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Woman Dodges Hawaii Quarantine By Submitting Fake Vaccination Card But Gets Caught Over Spelling Error

Woman Dodges Hawaii Quarantine By Submitting Fake Vaccination Card But Gets Caught Over Spelling Error

A 24-year-old woman is currently being held in a correctional center in Hawaii after being arrested and charged on suspicion of submitting a fake CDC vaccination card in order to avoid Hawaii’s 10-day quarantine for travelers.

Chloe Mrozak was nabbed by cops as she attempted to leave Hawaii on Saturday after arriving in Honolulu on August 23 following an investigation by the Department of the Attorney General and Hawaii’s Quarantine Compliance Check team.

Mrozak’s alleged deceit was unearthed after an eye-popping spelling error on her forged CDC vaccination card. The card claimed Mrozak had been vaccinated with the ‘Maderna’ vaccine rather than the correctly spelt ‘Moderna’ vaccine.

Nearly all out of state travelers to Hawaii are expected to quarantine for 10-days to reduce the spread of COVID-19 unless they can produce evidence of an exemption. The most widely used exemption is evidence of full vaccination and the state of Hawaii only accepts the official CDC card as proof despite the fact the paper slip is easily forged.

Travelers must upload a copy of their vaccination card, along with additional information like return flight reservations and hotel accommodation via Hawaii’s Safe Travels website prior to visiting the state. Additional screening also takes place after arrival.

According to the attorney general, investigators contacted the hotel Mrozak claimed to be staying at and discovered she had never made a reservation. Mrozak also failed to provide details of her return flight.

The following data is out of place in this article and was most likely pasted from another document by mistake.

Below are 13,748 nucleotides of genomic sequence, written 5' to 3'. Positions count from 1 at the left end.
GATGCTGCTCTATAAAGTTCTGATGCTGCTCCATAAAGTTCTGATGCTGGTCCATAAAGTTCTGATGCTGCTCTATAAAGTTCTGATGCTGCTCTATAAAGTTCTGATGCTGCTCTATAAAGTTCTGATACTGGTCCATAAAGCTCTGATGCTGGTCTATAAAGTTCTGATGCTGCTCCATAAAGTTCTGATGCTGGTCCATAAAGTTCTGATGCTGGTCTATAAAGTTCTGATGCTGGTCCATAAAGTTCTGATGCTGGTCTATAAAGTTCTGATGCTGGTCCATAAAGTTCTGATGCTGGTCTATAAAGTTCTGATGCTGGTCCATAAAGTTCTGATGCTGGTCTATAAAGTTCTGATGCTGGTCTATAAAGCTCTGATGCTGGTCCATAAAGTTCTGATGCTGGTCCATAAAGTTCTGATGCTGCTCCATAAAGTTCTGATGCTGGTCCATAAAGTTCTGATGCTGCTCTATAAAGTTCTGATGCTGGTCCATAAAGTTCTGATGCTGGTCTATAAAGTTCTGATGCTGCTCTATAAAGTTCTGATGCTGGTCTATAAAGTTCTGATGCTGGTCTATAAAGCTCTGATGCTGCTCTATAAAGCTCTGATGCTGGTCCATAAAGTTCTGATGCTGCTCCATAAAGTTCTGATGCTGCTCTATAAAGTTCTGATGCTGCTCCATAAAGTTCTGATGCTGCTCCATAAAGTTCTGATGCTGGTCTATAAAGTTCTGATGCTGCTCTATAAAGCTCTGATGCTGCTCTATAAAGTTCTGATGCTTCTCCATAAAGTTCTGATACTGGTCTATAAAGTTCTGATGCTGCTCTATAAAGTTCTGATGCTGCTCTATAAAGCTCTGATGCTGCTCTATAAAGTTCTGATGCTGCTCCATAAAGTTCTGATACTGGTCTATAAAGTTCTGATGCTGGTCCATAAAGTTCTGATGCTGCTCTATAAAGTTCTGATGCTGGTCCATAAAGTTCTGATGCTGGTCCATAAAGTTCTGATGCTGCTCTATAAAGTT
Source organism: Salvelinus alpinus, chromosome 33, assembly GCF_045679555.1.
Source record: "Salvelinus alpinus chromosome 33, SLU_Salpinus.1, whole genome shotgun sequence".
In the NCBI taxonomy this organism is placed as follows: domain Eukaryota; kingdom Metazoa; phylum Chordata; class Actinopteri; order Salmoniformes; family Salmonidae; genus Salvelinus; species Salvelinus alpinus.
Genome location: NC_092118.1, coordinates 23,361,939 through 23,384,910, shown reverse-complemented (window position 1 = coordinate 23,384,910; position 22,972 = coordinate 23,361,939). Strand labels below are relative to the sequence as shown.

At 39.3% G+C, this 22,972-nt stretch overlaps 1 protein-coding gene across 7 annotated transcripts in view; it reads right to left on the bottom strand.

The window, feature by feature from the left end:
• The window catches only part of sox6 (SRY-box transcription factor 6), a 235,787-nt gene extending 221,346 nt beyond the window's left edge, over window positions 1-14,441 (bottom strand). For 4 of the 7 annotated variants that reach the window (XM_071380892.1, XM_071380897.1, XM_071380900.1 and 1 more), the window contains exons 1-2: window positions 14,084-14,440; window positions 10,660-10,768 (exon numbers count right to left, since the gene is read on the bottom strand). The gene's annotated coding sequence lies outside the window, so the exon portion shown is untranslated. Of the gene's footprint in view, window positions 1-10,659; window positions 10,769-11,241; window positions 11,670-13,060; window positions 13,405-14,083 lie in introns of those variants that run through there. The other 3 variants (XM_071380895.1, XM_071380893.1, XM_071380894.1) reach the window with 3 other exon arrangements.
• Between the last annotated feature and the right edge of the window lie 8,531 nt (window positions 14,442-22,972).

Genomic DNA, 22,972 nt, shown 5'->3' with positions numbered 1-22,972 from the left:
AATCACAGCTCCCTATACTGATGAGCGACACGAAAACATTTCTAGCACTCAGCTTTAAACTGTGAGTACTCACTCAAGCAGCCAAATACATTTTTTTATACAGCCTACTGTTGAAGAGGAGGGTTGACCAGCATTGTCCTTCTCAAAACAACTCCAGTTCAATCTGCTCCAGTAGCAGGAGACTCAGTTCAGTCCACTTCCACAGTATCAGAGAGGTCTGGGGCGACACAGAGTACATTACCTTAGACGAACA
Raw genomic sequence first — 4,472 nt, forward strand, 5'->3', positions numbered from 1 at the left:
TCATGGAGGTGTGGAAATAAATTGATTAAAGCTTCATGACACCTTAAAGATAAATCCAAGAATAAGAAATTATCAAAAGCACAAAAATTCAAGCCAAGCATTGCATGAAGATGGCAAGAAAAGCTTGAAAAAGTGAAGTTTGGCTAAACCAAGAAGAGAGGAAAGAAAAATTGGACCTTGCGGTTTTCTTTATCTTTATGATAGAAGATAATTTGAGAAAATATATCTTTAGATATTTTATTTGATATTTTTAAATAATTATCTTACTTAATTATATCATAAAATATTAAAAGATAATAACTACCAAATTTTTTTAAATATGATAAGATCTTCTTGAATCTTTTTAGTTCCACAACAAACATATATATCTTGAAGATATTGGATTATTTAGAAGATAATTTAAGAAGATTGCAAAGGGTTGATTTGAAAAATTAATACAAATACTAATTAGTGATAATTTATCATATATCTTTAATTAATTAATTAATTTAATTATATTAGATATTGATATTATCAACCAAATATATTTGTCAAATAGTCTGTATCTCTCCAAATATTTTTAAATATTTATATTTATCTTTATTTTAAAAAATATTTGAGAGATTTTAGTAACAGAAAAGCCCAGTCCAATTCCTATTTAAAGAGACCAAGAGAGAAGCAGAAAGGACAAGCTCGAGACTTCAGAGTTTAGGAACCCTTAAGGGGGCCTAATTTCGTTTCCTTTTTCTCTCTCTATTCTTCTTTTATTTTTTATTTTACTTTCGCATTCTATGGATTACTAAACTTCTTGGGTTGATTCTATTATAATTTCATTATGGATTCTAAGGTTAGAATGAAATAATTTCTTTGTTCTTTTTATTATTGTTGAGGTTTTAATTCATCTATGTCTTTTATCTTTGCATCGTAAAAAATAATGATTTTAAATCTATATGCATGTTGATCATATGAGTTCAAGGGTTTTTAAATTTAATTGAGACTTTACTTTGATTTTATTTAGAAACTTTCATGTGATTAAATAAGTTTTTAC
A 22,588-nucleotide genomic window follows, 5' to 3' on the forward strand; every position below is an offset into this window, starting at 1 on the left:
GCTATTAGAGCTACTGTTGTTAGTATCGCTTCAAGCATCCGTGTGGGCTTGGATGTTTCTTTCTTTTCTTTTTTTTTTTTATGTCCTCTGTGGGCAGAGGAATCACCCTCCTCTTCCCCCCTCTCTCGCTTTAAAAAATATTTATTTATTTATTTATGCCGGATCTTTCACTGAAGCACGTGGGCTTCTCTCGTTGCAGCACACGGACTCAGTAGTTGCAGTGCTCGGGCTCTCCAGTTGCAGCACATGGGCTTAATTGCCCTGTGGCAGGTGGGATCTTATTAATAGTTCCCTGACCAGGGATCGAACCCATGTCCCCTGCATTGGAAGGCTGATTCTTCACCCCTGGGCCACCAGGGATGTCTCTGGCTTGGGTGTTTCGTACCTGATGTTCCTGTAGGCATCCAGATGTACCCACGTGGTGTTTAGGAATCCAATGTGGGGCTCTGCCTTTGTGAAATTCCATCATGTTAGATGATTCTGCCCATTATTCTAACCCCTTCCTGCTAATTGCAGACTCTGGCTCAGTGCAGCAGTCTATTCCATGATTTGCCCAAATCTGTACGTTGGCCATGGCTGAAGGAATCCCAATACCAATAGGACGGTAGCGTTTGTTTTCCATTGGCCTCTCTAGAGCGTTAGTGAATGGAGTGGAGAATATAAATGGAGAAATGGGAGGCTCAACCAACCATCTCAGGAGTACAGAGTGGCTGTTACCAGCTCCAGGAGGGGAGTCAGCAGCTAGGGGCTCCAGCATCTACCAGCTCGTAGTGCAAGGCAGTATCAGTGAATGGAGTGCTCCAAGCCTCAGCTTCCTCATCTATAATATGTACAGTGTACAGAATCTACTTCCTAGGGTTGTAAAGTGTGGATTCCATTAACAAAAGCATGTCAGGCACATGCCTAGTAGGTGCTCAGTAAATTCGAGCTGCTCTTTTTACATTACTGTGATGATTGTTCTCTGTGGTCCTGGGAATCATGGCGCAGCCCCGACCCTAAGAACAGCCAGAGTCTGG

The fake vaccination card claimed Mrozak had received both doses of the ‘Maderna’ vaccine in Delaware but after contacting local officials, it was determined that Mrozak hadn’t been vaccinated in Delaware at all.

Officers from the Quarantine Compliance Check team descended on Southwest Airlines’ check-in area at the airport to hunt for Mrozak and tracked her down by looking for a distinctive tattoo on her hip that they had noticed after trawling through her Facebook profile.

She was arrested and charged with providing falsified vaccination documents and was unable to post bail.

Despite being open to tourism, Hawaii’s governor David Ige made headlines last week when he urged tourists to stay away from the state.

“They would have a much, much better experience,” Ige said of tourists who he hopes will heed his message. “It is a risky time to be traveling right now,” he continued, fearing that Hawaii’s healthcare system was struggling to cope with the extra pressure that the delta variant has placed on it in recent weeks.

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